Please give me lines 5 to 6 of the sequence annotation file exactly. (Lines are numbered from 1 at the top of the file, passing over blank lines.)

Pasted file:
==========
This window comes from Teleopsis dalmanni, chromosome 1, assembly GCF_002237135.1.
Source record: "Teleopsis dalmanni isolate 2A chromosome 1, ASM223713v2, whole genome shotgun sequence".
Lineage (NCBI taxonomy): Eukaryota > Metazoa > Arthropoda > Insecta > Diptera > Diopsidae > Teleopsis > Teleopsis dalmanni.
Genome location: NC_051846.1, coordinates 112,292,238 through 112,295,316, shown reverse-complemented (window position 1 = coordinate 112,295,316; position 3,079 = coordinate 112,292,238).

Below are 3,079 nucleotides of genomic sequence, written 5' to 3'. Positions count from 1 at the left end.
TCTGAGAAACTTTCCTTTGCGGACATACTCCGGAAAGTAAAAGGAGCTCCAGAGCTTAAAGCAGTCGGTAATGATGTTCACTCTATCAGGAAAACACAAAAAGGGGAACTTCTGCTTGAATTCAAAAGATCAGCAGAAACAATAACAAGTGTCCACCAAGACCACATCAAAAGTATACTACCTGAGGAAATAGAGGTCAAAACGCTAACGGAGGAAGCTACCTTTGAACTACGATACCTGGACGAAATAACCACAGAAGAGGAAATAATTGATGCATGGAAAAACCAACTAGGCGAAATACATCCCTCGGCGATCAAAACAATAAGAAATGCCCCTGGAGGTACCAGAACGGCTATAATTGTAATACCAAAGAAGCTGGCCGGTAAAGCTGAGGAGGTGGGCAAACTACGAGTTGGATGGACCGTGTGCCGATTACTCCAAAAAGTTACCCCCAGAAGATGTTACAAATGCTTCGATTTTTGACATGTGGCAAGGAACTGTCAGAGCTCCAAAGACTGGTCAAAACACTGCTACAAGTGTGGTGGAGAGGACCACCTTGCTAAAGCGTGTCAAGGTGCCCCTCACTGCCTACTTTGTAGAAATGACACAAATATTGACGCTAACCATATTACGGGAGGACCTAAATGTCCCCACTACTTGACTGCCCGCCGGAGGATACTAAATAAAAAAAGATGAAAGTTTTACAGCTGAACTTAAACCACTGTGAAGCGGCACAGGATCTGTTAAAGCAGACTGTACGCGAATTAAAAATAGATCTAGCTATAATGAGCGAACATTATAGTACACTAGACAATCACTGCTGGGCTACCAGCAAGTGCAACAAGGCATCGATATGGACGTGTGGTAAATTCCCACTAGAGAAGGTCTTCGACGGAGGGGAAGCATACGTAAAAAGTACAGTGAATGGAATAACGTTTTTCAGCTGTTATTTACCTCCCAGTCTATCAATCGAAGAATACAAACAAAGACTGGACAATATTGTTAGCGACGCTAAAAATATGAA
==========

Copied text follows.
Below are 3,079 nucleotides of genomic sequence, written 5' to 3'. Positions count from 1 at the left end.
TCTGAGAAACTTTCCTTTGCGGACATACTCCGGAAAGTAAAAGGAGCTCCAGAGCTTAAAGCAGTCGGTAATGATGTTCACTCTATCAGGAAAACACAAAAAGGGGAACTTCTGCTTGAATTCAAAAGATCAGCAGAAACAATAACAAGTGTCCACCAAGACCACATCAAAAGTATACTACCTGAGGAAATAGAGGTCAAAACGCTAACGGAGGAAGCTACCTTTGAACTACGATACCTGGACGAAATAACCACAGAAGAGGAAATAATTGATGCATGGAAAAACCAACTAGGCGAAATACATCCCTCGGCGATCAAAACAATAAGAAATGCCCCTGGAGGTACCAGAACGGCTATAATTGTAATACCAAAGAAGCTGGCCGGTAAAGCTGAGGAGGTGGGCAAACTACGAGTTGGATGGACCGTGTGCCGATTACTCCAAAAAGTTACCCCCAGAAGATGTTACAAATGCTTCGATTTTTGACATGTGGCAAGGAACTGTCAGAGCTCCAAAGACTGGTCAAAACACTGCTACAAGTGTGGTGGAGAGGACCACCTTGCTAAAGCGTGTCAAGGTGCCCCTCACTGCCTACTTTGTAGAAATGACACAAATATTGACGCTAACCATATTACGGGAGGACCTAAATGTCCCCACTACTTGACTGCCCGCCGGAGGATACTAAATAAAAAAAGATGAAAGTTTTACAGCTGAACTTAAACCACTGTGAAGCGGCACAGGATCTGTTAAAGCAGACTGTACGCGAATTAAAAATAGATCTAGCTATAATGAGCGAACATTATAGTACACTAGACAATCACTGCTGGGCTACCAGCAAGTGCAACAAGGCATCGATATGGACGTGTGGTAAATTCCCACTAGAGAAGGTCTTCGACGGAGGGGAAGCATACGTAAAAAGTACAGTGAATGGAATAACGTTTTTCAGCTGTTATTTACCTCCCAGTCTATCAATCGAAGAATACAAACAAAGACTGGACAATATTGTTAGCGACGCTAAAAATATGAA